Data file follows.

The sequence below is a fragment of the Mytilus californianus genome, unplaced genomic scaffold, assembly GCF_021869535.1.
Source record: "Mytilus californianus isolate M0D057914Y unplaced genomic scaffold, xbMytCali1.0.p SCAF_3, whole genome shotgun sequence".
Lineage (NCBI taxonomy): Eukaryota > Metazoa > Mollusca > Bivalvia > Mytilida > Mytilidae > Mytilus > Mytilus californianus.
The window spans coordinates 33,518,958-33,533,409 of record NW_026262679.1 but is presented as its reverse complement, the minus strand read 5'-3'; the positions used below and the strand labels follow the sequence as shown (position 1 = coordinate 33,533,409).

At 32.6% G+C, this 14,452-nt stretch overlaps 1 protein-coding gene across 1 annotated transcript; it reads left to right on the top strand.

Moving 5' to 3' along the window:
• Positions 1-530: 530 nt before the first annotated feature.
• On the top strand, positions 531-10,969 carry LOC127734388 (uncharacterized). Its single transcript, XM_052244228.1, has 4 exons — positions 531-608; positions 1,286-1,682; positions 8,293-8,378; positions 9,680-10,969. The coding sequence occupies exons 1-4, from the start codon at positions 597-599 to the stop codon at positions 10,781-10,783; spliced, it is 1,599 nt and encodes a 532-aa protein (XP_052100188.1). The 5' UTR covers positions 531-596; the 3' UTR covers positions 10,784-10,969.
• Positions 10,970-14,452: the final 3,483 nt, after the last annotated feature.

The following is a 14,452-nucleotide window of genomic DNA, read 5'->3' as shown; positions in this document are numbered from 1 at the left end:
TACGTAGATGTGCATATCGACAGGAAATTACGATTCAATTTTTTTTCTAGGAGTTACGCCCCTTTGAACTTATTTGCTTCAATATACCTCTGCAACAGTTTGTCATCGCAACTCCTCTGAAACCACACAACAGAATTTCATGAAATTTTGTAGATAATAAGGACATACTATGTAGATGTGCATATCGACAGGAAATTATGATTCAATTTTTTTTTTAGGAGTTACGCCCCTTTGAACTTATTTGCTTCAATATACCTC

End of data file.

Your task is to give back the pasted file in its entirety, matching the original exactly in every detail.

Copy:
The sequence below is a fragment of the Mytilus californianus genome, unplaced genomic scaffold, assembly GCF_021869535.1.
Source record: "Mytilus californianus isolate M0D057914Y unplaced genomic scaffold, xbMytCali1.0.p SCAF_3, whole genome shotgun sequence".
Lineage (NCBI taxonomy): Eukaryota > Metazoa > Mollusca > Bivalvia > Mytilida > Mytilidae > Mytilus > Mytilus californianus.
The window spans coordinates 33,518,958-33,533,409 of record NW_026262679.1 but is presented as its reverse complement, the minus strand read 5'-3'; the positions used below and the strand labels follow the sequence as shown (position 1 = coordinate 33,533,409).

At 32.6% G+C, this 14,452-nt stretch overlaps 1 protein-coding gene across 1 annotated transcript; it reads left to right on the top strand.

Moving 5' to 3' along the window:
• Positions 1-530: 530 nt before the first annotated feature.
• On the top strand, positions 531-10,969 carry LOC127734388 (uncharacterized). Its single transcript, XM_052244228.1, has 4 exons — positions 531-608; positions 1,286-1,682; positions 8,293-8,378; positions 9,680-10,969. The coding sequence occupies exons 1-4, from the start codon at positions 597-599 to the stop codon at positions 10,781-10,783; spliced, it is 1,599 nt and encodes a 532-aa protein (XP_052100188.1). The 5' UTR covers positions 531-596; the 3' UTR covers positions 10,784-10,969.
• Positions 10,970-14,452: the final 3,483 nt, after the last annotated feature.

The following is a 14,452-nucleotide window of genomic DNA, read 5'->3' as shown; positions in this document are numbered from 1 at the left end:
TACGTAGATGTGCATATCGACAGGAAATTACGATTCAATTTTTTTTCTAGGAGTTACGCCCCTTTGAACTTATTTGCTTCAATATACCTCTGCAACAGTTTGTCATCGCAACTCCTCTGAAACCACACAACAGAATTTCATGAAATTTTGTAGATAATAAGGACATACTATGTAGATGTGCATATCGACAGGAAATTATGATTCAATTTTTTTTTTAGGAGTTACGCCCCTTTGAACTTATTTGCTTCAATATACCTC